Join acclaimed metrical poet Annie Finch on an exciting interactive journey through the adventures and pleasures of poetic meter, based on the popular anthology Measure for Measure. Designed for poets and poetry lovers alike, this interactive class is always different, depending on the participants and the poems brought in.
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Do you ever feel you may be missing something when it comes to fully understanding and appreciating poems, especially poems written in regular meter? If so, you’re not alone. The sense of a barrier between ourselves and a metrical poem can be a frustrating experience, whether you simply love poetry and want to be present for it, or whether you aim to write the best possible poems of your own. This situation is so common that I finally invented a term for it: metrical insecurity. Metrical insecurity is the deep sense of missing knowledge of the core foundation of the art of poetry.
The first thing to realize is that it’s not your fault. The vast majority of educated people today—including those with graduate degrees in poetry—have little or no understanding of how meter works. Today’s emphasis on the written word and on poetry as a classroom activity absorbed through the eyes has made many of us unsure how to absorb and enjoy poems whose rhythm is designed for the ear and the body.
Luckily there is a wonderful way to learn to speak the language of metrical poems and to meet them on their own terms. It involves listening deeply to a poem’s meter and notating it, in a way that makes clear how the poem’s form and meaning enhance each other–a process called scansion.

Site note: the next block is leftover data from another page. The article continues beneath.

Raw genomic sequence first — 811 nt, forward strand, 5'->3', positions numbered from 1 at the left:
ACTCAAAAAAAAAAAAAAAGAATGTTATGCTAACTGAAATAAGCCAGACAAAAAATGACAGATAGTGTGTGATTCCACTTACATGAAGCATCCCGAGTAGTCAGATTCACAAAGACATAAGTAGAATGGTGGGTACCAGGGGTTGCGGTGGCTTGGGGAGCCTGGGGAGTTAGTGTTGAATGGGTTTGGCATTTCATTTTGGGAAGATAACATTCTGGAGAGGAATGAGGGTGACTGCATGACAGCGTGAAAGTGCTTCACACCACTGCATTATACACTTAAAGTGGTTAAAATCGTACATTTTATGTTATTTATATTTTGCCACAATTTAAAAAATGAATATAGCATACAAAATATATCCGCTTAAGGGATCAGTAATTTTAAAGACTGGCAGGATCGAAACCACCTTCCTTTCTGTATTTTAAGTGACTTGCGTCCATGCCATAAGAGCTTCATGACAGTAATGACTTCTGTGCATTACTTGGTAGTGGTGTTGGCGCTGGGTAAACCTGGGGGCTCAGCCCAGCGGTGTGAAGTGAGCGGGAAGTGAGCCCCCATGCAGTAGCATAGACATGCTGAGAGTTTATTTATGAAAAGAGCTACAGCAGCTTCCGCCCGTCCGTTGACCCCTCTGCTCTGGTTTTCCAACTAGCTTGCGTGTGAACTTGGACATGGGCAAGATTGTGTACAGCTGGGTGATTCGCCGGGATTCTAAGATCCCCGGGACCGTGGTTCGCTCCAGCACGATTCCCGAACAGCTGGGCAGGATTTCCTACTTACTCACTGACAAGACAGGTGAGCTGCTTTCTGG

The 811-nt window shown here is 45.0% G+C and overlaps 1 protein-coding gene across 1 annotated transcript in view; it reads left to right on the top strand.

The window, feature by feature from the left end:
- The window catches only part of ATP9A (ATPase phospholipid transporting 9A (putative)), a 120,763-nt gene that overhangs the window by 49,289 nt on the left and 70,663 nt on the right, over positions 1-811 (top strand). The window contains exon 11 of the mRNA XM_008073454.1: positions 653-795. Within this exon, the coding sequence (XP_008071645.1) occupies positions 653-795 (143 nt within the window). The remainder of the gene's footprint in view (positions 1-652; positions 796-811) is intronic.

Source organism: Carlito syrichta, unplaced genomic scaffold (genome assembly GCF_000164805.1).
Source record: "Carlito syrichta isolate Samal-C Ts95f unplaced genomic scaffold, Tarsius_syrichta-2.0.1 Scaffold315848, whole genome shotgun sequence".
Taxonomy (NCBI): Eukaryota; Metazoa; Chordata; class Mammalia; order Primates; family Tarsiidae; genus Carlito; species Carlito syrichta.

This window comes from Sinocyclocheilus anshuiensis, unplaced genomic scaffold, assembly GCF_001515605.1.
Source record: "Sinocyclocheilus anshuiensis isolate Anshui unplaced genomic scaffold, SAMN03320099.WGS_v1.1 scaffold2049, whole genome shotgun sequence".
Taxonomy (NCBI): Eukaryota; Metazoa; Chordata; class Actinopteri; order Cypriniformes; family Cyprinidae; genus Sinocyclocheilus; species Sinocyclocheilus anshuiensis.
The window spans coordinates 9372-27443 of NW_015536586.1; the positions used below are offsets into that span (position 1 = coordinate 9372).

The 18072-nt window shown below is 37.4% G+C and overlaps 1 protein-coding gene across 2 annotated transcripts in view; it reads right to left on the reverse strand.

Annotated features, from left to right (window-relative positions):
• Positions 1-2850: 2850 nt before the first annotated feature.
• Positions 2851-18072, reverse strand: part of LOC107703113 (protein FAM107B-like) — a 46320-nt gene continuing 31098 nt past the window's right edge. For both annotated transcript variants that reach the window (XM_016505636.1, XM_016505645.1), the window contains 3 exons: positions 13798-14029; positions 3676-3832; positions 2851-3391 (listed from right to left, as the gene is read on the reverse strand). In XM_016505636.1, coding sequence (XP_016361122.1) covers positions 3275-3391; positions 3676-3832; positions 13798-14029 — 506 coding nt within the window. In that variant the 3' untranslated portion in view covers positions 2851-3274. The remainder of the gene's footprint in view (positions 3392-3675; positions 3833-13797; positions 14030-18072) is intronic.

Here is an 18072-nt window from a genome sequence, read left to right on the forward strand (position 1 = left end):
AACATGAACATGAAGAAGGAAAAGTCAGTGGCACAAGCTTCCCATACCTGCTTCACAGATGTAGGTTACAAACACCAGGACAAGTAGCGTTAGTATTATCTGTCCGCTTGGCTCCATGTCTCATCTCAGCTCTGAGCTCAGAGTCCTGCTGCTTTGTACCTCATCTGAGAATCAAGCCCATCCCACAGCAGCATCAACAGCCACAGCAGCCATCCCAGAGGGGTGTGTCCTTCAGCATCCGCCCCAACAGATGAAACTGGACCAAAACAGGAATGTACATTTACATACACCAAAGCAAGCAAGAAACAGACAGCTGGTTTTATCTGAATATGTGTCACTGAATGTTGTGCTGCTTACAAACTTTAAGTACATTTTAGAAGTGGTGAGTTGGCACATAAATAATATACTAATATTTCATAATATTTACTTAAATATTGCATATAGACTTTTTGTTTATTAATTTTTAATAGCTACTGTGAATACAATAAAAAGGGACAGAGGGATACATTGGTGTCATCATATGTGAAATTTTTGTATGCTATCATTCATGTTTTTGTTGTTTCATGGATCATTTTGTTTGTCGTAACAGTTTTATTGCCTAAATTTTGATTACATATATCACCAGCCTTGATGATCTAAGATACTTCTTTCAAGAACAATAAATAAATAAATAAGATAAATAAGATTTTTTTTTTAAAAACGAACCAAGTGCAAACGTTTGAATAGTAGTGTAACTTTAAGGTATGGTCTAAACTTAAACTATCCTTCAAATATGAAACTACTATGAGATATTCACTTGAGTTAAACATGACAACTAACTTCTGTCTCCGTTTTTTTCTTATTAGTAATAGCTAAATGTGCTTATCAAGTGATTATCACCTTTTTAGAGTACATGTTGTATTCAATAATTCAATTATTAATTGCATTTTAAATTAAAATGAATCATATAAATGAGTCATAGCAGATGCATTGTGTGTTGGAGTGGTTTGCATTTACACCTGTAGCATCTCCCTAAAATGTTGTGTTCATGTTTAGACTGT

Scansion helps everyone who cares about poetry to understand both free verse and formal verse from the inside out, to appreciate the style of the poets and poems you love, to comprehend on a physical level how a certain line affects you the way it does, and to read poetry, to yourself or to others, the way it is meant to be read. It is hard to fully appreciate a metrical poem without the rhythmical awareness that scansion provides. And of course, for a working poet, whether you write in free verse or in meter, understanding scansion is a sine qua non of the craft.
In short, scansion is an infinitely rewarding skill that yields both immediate and lifelong rewards for anyone who cares about poetry. And you can learn it in two hours. In just the time it takes to watch a movie, you can move out of your metrical insecurity and approach metrical poems with joy and confidence.
In “How to Scan a Poem,” I will introduce my time-tested, 3-part system of scansion and show you how you can apply it to any poem. Unlike some systems of scansion that focus almost entirely on one meter, my contemporary approach to meter covers the four basic meters equally, opening doors to an exciting, full appreciation of the different moods and energies of metrical poems.
Designed for poets and poetry lovers alike, this introduction to poetic meter is at once accessible, enjoyable, and rigorous. It can stand alone or can serve as an excellent gateway to A Poet’s Craft’s series of online workshops focused on individual meters.
Either A Poet’s Craft or A Poet’s Ear by Annie Finch (the sections on meter are the same in both books).
Suggested Supplementary Reading
Measure for Measure, edited by Annie Finch and Alexandra Oliver
Requirements: Have ready a notebook and writing utensils, plenty of loose typing-size paper, and at least one pencil with an eraser.
Timing: if you’d love to participate but the timing doesn’t work, please sign up for Annie’s Spellsletter to hear of future events, and feel free to drop a line so we can keep your timing needs in mind.
Financial need: Some scholarship support is available. If needed, please get in touch and we will aim to work something out.